24 hours after it started, the Blizzard of 2016, aka Snowmageddon, aka Snowtorious B.I.G., is over.
Here we are on Sunday and some 85 million Americans did indeed get “slammed” under an epic blizzard which has now moved beyond the realm of the “potential” and now encapsulates an actual, GDP-sapping winter extravaganza.
"Winter Storm Jonas is the largest snowstorm on record for Harrisburg, Pennsylvania; Baltimore; and JFK Airport in New York City, with all of those locations receiving over 2 feet of snow,” the Weather Channel reports, adding that “snowfall totals from the storm topped out near 40 inches in parts of West Virginia and at least 14 states in total received more than a foot of snow from the storm.”
In short, the entire eastern seaboard is now free to report triple-adjusted Q1 GDP data thanks to the havoc Jonas will most assuredly wreak on comps for America’s “prosperous” retail and services sectors.
The result of the storm: some 25.1 inches of snow in New York City's Central Park, the National Weather Service said on Saturday, ranking it No.3 among the city's worst snow storms. The following are the five worst snowstorms to hit the largest city in the United States before this week, according to the NWS:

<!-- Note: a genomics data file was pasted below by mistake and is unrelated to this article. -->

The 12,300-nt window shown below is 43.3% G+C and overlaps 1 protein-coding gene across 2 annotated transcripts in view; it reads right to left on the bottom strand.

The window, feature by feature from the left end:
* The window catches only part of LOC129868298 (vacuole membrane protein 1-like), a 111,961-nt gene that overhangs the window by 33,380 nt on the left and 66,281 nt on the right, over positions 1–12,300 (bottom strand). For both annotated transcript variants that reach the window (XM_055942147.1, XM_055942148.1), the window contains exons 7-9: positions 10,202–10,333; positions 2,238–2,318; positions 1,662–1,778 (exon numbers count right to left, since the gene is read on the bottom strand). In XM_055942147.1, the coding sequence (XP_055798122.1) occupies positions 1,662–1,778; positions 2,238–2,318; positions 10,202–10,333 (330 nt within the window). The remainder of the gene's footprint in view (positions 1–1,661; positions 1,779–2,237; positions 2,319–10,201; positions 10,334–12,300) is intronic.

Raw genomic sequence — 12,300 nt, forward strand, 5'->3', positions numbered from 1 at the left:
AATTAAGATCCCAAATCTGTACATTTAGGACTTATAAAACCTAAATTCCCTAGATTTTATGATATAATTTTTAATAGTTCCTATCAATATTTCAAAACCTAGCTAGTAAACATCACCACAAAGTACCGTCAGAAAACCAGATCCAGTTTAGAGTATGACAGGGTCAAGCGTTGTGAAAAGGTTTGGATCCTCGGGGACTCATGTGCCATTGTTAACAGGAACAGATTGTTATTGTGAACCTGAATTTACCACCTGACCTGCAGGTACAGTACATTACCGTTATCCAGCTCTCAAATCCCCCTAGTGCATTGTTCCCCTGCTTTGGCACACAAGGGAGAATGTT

- 26.9 inches (68.3 cm), Feb. 11-12, 2006
- 25.8 inches (65.5 cm), Dec. 26-27, 1947
- 21.0 inches (53.3 cm), March 12-14, 1888
- 20.9 inches (53.1 cm), Feb. 25-26, 2010
- 20.2 inches (51.3 cm), Jan. 7-8, 1996
The deepest snowfall from the blizzard paralyzing the U.S. East Coast has been recorded at 40 inches (102 cm) in Glengary, West Virginia, the National Weather Service said. It said about 28.3 inches (72 cm) had fallen at Dulles International Airport, 26 miles (42 km) west of Washington as of Saturday evening, one of the capital's biggest storms.
Here are the latest images from the aftermath:
We smell some "residual seasonality" in America's future and at least a 0.5% Q1 GDP haircut.